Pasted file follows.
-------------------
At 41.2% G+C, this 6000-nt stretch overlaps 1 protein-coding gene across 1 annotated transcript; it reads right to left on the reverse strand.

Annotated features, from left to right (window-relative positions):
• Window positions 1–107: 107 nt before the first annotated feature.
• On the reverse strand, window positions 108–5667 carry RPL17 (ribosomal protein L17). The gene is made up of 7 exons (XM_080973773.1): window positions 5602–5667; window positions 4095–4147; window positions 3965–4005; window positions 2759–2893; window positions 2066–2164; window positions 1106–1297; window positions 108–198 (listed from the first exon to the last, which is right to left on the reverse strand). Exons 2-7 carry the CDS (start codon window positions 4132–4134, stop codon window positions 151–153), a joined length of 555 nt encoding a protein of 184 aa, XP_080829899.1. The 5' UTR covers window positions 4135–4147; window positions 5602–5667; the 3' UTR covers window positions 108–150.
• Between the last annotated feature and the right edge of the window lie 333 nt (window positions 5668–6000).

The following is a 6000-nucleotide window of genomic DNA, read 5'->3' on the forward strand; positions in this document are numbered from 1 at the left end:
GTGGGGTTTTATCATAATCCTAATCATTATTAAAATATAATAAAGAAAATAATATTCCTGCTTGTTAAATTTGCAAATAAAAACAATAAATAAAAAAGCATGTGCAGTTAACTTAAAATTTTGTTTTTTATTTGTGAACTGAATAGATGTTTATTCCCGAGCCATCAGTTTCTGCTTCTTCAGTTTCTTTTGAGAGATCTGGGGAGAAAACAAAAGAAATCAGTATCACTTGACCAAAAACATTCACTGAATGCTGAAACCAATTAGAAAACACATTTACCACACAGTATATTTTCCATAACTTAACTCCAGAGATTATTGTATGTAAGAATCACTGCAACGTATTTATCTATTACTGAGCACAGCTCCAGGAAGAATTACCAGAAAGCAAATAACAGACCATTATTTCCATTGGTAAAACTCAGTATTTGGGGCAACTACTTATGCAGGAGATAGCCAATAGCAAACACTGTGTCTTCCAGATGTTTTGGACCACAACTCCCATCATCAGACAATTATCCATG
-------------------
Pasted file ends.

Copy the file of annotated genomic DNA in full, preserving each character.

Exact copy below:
At 41.2% G+C, this 6000-nt stretch overlaps 1 protein-coding gene across 1 annotated transcript; it reads right to left on the reverse strand.

Annotated features, from left to right (window-relative positions):
• Window positions 1–107: 107 nt before the first annotated feature.
• On the reverse strand, window positions 108–5667 carry RPL17 (ribosomal protein L17). The gene is made up of 7 exons (XM_080973773.1): window positions 5602–5667; window positions 4095–4147; window positions 3965–4005; window positions 2759–2893; window positions 2066–2164; window positions 1106–1297; window positions 108–198 (listed from the first exon to the last, which is right to left on the reverse strand). Exons 2-7 carry the CDS (start codon window positions 4132–4134, stop codon window positions 151–153), a joined length of 555 nt encoding a protein of 184 aa, XP_080829899.1. The 5' UTR covers window positions 4135–4147; window positions 5602–5667; the 3' UTR covers window positions 108–150.
• Between the last annotated feature and the right edge of the window lie 333 nt (window positions 5668–6000).

The following is a 6000-nucleotide window of genomic DNA, read 5'->3' on the forward strand; positions in this document are numbered from 1 at the left end:
GTGGGGTTTTATCATAATCCTAATCATTATTAAAATATAATAAAGAAAATAATATTCCTGCTTGTTAAATTTGCAAATAAAAACAATAAATAAAAAAGCATGTGCAGTTAACTTAAAATTTTGTTTTTTATTTGTGAACTGAATAGATGTTTATTCCCGAGCCATCAGTTTCTGCTTCTTCAGTTTCTTTTGAGAGATCTGGGGAGAAAACAAAAGAAATCAGTATCACTTGACCAAAAACATTCACTGAATGCTGAAACCAATTAGAAAACACATTTACCACACAGTATATTTTCCATAACTTAACTCCAGAGATTATTGTATGTAAGAATCACTGCAACGTATTTATCTATTACTGAGCACAGCTCCAGGAAGAATTACCAGAAAGCAAATAACAGACCATTATTTCCATTGGTAAAACTCAGTATTTGGGGCAACTACTTATGCAGGAGATAGCCAATAGCAAACACTGTGTCTTCCAGATGTTTTGGACCACAACTCCCATCATCAGACAATTATCCATG